Svenska modellens borgerliga rötter


  • Svante Nycander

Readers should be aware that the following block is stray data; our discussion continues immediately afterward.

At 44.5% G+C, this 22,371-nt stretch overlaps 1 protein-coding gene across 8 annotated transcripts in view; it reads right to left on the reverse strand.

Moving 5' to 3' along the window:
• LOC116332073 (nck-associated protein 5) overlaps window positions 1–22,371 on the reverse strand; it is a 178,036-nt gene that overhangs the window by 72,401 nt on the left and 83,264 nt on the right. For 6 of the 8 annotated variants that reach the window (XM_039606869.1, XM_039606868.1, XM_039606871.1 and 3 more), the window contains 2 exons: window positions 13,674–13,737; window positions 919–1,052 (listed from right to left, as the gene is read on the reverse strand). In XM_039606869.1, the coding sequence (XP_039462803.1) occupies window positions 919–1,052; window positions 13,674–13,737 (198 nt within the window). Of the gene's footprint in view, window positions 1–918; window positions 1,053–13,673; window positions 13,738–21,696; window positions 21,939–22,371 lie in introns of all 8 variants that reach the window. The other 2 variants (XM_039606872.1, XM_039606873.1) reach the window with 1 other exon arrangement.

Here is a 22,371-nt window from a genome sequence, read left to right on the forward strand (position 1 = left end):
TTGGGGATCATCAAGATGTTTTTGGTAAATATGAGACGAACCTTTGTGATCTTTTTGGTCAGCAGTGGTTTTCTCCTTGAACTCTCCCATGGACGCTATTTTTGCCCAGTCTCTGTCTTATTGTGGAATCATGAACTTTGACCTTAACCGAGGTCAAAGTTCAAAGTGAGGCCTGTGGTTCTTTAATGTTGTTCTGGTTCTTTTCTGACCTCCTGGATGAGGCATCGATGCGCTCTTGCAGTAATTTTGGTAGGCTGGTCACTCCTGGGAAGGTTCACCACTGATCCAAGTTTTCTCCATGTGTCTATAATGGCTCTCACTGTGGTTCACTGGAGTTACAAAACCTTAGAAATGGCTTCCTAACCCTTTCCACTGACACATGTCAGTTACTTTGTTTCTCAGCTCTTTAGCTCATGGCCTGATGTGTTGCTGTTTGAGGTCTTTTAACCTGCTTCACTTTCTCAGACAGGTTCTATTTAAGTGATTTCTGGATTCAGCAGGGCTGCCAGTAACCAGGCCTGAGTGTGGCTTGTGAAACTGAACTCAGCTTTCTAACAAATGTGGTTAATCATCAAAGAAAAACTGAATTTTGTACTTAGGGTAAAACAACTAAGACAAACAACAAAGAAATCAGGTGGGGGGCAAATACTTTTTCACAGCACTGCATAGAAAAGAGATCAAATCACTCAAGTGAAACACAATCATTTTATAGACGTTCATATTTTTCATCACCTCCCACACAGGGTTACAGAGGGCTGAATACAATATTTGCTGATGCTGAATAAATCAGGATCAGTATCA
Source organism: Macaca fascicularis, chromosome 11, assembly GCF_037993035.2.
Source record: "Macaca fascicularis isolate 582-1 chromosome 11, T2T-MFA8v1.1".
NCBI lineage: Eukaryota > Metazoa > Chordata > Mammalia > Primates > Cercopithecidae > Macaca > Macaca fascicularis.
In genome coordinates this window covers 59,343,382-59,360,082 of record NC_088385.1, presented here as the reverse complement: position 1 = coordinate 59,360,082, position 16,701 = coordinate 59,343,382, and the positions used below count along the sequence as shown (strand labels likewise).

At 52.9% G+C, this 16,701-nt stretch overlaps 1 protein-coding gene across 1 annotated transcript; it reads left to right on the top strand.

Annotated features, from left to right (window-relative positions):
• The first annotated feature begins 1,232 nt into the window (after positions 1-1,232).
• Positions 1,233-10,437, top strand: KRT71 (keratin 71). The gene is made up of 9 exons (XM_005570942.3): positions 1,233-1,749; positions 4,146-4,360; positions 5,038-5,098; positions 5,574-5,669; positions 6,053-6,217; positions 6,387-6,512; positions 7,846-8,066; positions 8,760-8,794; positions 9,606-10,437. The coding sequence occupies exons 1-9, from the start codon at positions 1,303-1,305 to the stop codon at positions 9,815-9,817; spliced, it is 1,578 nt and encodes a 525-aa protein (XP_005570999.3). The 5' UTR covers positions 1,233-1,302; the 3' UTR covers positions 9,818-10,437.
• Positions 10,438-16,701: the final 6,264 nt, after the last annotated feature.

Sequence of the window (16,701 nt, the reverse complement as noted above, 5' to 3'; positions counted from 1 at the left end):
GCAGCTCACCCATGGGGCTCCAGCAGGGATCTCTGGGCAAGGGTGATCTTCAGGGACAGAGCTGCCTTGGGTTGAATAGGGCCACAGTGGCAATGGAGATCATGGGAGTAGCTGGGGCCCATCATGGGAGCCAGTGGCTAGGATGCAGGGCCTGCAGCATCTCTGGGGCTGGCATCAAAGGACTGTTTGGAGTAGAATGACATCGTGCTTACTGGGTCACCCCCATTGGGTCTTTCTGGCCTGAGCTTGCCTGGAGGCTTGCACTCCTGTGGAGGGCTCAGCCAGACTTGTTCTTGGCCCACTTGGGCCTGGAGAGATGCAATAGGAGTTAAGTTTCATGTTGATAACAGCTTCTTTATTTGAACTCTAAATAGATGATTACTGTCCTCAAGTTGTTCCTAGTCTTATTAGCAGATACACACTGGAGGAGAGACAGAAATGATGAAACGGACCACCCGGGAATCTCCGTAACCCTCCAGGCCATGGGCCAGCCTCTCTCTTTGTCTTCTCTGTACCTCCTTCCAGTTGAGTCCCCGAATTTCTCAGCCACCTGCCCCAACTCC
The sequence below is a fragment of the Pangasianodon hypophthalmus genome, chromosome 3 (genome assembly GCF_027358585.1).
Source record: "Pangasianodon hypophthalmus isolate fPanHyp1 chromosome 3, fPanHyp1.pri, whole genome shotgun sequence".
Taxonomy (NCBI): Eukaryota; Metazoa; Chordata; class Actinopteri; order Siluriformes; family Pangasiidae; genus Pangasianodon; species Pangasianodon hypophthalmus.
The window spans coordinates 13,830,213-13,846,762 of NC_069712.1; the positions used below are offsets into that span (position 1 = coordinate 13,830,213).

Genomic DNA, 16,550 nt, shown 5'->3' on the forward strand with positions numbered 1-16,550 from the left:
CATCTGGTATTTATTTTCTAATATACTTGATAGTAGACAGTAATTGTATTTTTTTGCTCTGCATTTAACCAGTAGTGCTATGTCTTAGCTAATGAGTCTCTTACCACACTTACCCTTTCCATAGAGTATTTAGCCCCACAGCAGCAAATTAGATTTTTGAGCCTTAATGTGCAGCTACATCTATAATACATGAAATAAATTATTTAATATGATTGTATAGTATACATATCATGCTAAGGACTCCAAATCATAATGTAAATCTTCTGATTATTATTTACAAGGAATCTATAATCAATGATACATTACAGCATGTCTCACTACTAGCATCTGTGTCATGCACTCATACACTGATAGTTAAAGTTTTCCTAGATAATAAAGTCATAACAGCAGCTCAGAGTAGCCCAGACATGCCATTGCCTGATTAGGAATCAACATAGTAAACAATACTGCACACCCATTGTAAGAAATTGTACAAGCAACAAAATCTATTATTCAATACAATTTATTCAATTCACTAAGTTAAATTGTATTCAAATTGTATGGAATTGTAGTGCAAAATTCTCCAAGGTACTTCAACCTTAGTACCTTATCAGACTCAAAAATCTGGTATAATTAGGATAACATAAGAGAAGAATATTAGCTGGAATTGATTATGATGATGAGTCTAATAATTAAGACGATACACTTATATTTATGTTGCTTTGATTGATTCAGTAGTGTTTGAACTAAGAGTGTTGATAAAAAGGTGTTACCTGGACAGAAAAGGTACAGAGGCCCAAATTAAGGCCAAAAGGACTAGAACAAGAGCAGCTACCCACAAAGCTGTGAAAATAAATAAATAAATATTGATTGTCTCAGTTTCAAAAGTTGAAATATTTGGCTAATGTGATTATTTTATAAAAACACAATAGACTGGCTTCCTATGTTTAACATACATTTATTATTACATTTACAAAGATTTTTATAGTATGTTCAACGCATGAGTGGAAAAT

In 1906 Swedish employers and trade unions agreed on the principles of the right to work and the right to organize. Employers preserved management rights, includ- ing the right to employ and to dismiss workers. The closed shop was ruled out. The agreement was reached under the notice of a broad lockout. Employers also enforced a mutual right to sympathetic action, against the opinion of the federa- tion of the unions. The employer’s federation was strictly centralized, while there was little coordination among the unions. Organizing the working class was helped by the willingness of employers to accept the unions on the terms agreed to in 1906. The government did not intervene, and there was virtually no legislation about unions until 1928. In the parliament the liberals held the balance 1905–37. They wanted the government to stay neutral between the two sides of industry and prevented anti-union legislation. Non-socialists shaped the Swedish model more than has been recognized.